More Rumors in this Storyline
The Victor Oladipo issue: It’s no secret that Oladipo has strong interest in the Heat, either via a trade or in free agency this summer. The question is whether Miami would have interest if Houston makes him available before the trade deadline. It’s unlikely the Heat would give up a key young piece for him.
The two-time All-Star recently declined a two-year, $45.2 million extension with the Rockets, according to ESPN’s Adrian Wojnarowski, and league executives polled by B/R have suggested that Oladipo is looking for a maximum salary over a long-term deal. That may ultimately cloud Oladipo’s market if the Rockets were to look to move him. He has long been linked to South Beach, and he spent much of his rehab from his quadriceps tendon injury in Miami. “Miami’s the one you always hear,” said another rival scout.
NBA Central: “I don’t think it’s any secret in the league Victor Oladipo has a desire to play in Miami. He’d like to go there in free agency. They’re going to have cap space, so that may happen.” – Brian Windhorst pic.twitter.com/QrATjw5hQl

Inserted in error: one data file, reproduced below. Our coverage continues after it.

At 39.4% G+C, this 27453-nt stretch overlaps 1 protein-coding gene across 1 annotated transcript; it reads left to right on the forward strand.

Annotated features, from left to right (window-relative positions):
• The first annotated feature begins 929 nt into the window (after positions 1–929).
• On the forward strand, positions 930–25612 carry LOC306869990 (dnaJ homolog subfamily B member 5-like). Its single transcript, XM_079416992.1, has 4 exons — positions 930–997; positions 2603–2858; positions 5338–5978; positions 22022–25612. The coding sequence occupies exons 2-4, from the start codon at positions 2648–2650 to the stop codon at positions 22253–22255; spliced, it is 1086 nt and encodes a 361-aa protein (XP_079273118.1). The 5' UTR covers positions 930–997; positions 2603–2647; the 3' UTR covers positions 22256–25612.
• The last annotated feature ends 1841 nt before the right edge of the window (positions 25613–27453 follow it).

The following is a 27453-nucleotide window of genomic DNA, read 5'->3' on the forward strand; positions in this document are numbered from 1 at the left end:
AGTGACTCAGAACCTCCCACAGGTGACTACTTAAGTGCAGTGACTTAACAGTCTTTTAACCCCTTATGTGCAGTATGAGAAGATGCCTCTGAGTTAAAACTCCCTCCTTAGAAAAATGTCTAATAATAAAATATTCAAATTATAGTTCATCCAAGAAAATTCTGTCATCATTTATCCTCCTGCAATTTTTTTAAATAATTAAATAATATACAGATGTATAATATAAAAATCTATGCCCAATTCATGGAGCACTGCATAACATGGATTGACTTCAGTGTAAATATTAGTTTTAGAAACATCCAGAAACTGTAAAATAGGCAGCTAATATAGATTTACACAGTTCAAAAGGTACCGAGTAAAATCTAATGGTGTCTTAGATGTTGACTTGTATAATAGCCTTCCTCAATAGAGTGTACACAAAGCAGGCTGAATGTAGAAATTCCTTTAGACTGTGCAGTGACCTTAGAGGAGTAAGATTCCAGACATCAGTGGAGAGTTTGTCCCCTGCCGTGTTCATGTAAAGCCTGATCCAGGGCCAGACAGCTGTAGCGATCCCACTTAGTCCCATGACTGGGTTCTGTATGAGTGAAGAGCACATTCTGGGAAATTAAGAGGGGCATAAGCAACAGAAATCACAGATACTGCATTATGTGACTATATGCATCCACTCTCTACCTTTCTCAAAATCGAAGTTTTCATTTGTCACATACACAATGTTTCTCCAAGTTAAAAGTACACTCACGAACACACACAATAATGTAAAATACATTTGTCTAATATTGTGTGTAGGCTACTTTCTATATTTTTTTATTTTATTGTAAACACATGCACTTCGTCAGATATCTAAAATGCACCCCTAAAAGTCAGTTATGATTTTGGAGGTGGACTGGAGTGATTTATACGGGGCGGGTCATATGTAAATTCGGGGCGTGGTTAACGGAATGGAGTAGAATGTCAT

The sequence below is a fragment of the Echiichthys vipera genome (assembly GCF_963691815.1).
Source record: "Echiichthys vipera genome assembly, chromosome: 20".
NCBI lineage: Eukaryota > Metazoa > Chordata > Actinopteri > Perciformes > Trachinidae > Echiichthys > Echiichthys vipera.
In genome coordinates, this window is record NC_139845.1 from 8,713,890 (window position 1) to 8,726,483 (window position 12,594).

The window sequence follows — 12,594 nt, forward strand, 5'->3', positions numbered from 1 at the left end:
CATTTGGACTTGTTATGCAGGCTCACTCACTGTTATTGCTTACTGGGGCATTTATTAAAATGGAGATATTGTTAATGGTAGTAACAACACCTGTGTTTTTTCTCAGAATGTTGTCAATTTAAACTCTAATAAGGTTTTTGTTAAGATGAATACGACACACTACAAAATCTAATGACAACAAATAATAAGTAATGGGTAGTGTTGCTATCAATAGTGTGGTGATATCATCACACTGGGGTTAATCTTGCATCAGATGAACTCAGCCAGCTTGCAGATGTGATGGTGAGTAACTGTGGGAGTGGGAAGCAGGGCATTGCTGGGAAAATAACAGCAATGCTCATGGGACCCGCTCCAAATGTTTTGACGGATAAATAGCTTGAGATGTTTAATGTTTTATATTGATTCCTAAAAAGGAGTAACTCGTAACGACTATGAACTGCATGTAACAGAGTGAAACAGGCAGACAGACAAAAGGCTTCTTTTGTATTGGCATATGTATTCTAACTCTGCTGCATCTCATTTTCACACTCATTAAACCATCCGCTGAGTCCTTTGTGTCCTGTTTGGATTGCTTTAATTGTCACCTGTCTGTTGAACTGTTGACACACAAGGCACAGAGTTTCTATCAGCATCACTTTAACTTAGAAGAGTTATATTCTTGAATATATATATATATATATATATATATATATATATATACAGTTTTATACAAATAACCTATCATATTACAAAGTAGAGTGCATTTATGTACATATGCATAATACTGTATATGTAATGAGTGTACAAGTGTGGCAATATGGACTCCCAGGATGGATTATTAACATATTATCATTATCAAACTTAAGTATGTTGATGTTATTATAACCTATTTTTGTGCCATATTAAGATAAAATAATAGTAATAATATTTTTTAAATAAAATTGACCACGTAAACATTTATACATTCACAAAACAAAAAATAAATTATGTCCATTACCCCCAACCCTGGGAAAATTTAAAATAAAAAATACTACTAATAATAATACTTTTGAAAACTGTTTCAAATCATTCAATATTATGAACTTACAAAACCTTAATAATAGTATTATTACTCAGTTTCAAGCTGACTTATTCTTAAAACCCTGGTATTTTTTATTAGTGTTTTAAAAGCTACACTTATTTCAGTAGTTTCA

Nevertheless, Oladipo, 28, has the chance to become one of the best two-way players available at the trade deadline or free agency. Miami and New York are among teams who’ve had an interest in Oladipo, and both have the salary-cap space to sign him outright in the summer.
Some around the league think Oladipo could be a candidate to sign a contract with the Miami Heat during the upcoming free-agency period. So one has to imagine that the Rockets will look to move the two-time All-Star they acquired in a four-team deal that sent James Harden to the Brooklyn Nets.
Indiana guard Victor Oladipo: A source said Oladipo likes Indiana and would be happy staying there with a big new contract, but that if he were to leave, Miami would be No. 1 on his list. But Heat’s interest will depend entirely on how he plays next season and Miami’s success in trying to lure a bigger fish.
Indiana could trade him over the next year – rather than lose him for nothing – but it’s doubtful Miami would sacrifice major assets for Oladipo in a trade, partly because nobody knows if he will return to his former All Star form.